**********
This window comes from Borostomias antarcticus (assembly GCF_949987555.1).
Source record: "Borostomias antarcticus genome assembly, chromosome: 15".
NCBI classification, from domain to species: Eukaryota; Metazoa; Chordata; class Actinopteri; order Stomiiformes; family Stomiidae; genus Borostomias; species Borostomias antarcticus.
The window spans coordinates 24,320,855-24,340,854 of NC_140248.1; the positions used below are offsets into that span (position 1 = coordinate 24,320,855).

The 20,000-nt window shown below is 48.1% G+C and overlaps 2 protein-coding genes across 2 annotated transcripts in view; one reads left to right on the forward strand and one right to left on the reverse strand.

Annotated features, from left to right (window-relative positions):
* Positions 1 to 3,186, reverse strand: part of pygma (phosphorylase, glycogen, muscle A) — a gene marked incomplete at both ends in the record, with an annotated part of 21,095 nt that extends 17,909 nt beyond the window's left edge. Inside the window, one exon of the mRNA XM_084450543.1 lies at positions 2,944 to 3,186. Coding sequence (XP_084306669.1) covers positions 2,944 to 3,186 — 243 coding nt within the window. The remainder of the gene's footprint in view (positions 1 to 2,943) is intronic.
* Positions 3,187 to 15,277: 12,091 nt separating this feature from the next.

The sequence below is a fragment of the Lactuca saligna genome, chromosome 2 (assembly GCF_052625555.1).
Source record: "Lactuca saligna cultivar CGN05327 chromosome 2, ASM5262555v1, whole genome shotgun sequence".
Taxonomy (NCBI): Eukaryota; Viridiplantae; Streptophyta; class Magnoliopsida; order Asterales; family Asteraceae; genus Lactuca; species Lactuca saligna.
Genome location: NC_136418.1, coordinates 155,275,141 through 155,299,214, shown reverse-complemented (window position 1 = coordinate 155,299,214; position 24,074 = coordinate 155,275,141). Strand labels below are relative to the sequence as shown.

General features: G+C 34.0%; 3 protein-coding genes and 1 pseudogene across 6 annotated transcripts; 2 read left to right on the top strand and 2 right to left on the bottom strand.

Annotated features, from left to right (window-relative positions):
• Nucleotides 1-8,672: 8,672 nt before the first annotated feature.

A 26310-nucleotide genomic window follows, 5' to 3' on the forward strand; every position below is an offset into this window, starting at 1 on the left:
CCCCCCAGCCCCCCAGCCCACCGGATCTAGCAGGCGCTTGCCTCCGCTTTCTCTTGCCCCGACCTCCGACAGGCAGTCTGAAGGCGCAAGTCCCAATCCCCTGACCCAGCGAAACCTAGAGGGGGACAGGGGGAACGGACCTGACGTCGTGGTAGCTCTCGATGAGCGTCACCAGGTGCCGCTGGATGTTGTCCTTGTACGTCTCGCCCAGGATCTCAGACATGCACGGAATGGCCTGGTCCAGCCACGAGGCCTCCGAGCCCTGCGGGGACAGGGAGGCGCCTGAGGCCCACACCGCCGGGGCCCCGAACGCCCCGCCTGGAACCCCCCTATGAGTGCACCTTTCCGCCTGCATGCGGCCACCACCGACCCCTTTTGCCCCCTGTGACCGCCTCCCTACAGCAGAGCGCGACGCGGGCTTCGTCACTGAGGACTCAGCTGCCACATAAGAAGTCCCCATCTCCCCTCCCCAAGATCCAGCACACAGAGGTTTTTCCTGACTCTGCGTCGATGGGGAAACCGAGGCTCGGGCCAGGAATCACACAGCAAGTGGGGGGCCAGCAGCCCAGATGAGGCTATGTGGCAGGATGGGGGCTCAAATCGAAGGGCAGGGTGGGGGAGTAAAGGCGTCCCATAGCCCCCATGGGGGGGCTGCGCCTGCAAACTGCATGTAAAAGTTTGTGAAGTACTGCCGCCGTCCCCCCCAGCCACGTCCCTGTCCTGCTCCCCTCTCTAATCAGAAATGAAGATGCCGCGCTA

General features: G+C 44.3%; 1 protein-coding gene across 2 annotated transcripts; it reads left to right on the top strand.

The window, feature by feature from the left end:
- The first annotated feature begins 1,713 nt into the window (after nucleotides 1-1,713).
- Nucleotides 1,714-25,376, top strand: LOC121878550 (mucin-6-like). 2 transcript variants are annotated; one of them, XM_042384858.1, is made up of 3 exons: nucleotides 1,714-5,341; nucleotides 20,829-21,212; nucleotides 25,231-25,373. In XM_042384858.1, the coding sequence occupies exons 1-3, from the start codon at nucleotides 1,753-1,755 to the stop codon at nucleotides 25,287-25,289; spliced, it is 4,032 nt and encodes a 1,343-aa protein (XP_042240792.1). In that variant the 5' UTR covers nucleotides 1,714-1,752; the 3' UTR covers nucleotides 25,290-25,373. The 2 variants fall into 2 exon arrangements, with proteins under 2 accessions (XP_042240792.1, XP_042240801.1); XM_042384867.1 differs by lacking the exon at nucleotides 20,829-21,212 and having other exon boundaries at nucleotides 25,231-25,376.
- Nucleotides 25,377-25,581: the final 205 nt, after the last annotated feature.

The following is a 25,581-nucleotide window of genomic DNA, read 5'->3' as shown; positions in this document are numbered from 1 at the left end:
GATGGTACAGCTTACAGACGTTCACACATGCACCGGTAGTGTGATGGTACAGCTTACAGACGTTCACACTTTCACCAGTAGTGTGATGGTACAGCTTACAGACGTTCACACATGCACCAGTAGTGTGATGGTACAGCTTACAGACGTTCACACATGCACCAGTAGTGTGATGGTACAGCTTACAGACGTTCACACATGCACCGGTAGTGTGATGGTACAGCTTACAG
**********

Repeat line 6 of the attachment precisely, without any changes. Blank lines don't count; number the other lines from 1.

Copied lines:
Annotated features, from left to right (window-relative positions):